After the Second World War the lower gully was shaped into a grassed amphitheatre for outdoor performances. A music shell was planned, but was not built. In 2004 much of this area was infilled. Bathers Way, a coastal path, now extends along the coastline.

Events
The Reserve has hosted many public events, such as Queen's Birthday and Anniversary Day (Australia Day) celebrations; musical concerts; torchlight processions; church services; Christmas events; war rallies; hospital rallies; and Anzac Day services. The Reserve continues to draw large crowds for open-air film nights; concerts; Christmas carols and the like.

Historic themes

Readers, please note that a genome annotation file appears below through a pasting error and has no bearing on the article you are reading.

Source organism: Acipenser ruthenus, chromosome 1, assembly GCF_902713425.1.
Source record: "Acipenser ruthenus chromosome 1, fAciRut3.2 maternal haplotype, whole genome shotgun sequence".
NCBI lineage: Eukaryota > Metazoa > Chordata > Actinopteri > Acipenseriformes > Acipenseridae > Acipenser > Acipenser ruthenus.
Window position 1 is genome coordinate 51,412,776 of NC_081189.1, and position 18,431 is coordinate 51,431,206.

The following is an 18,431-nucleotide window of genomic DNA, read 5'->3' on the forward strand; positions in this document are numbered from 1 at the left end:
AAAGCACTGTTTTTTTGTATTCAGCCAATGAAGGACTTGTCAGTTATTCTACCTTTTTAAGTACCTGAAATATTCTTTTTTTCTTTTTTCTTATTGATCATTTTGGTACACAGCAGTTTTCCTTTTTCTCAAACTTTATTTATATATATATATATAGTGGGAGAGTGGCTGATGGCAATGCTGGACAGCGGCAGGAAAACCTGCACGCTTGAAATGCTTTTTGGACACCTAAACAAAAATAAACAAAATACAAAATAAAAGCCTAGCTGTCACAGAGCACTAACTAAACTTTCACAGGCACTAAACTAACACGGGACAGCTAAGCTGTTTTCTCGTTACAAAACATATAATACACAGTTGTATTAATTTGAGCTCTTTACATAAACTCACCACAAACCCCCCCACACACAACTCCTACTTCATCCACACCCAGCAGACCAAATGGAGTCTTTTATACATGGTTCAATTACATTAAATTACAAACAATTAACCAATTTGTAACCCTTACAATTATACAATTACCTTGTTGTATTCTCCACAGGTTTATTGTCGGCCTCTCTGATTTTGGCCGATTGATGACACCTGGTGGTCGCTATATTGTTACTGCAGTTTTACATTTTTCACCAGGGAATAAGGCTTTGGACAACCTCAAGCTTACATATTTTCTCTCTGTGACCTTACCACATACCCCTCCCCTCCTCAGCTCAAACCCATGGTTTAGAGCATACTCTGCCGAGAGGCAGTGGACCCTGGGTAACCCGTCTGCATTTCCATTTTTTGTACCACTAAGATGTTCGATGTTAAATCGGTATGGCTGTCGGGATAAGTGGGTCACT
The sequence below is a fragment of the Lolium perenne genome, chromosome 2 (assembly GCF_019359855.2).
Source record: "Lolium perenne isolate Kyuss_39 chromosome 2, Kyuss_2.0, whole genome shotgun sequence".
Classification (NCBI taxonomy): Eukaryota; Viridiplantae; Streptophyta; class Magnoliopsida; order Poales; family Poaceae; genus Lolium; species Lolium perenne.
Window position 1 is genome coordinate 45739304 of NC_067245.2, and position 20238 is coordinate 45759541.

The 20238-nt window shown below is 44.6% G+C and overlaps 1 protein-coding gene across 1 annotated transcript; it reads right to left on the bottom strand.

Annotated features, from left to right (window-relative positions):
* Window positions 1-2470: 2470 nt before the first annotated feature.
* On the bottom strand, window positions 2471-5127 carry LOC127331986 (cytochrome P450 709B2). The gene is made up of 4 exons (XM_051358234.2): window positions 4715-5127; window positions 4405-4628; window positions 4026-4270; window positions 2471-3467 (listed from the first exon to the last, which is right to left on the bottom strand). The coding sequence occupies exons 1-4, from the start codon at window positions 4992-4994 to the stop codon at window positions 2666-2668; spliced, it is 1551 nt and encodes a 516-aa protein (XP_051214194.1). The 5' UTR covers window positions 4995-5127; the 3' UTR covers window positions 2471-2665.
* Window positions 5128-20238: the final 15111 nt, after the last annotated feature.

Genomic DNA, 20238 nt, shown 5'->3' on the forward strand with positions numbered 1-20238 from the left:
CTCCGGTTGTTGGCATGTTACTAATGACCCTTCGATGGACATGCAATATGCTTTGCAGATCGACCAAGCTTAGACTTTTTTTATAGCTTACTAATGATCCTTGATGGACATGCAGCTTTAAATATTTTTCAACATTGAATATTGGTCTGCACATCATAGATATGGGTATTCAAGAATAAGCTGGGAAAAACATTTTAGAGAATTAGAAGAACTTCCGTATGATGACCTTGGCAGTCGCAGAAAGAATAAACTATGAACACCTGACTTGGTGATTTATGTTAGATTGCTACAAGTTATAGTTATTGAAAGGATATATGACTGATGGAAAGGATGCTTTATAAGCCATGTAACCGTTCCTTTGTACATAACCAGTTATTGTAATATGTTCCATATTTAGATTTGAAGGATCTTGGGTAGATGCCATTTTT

Australian theme (abbrev)New South Wales themeLocal theme
1. Environment-Tracing the evolution of a continent's special environments Environment - naturally evolved-Activities associated with the physical surroundings that support human life and influence or shape human cultures. (none)-
2. Peopling-Peopling the continent Aboriginal cultures and interactions with other cultures-Activities associated with maintaining, developing, experiencing and remembering Aboriginal cultural identities and practices, past and present. (none)-
2. Peopling-Peopling the continent Convict-Activities relating to incarceration, transport, reform, accommodation and working during the convict period in NSW (1788-1850) - does not include activities associated with the conviction of persons in NSW that are unrelated to the imperial 'convict system': use the theme of Law & Order for such activities (none)-
3. Economy-Developing local, regional and national economies Environment - cultural landscape-Activities associated with the interactions between humans, human societies and the shaping of their physical surroundings (none)-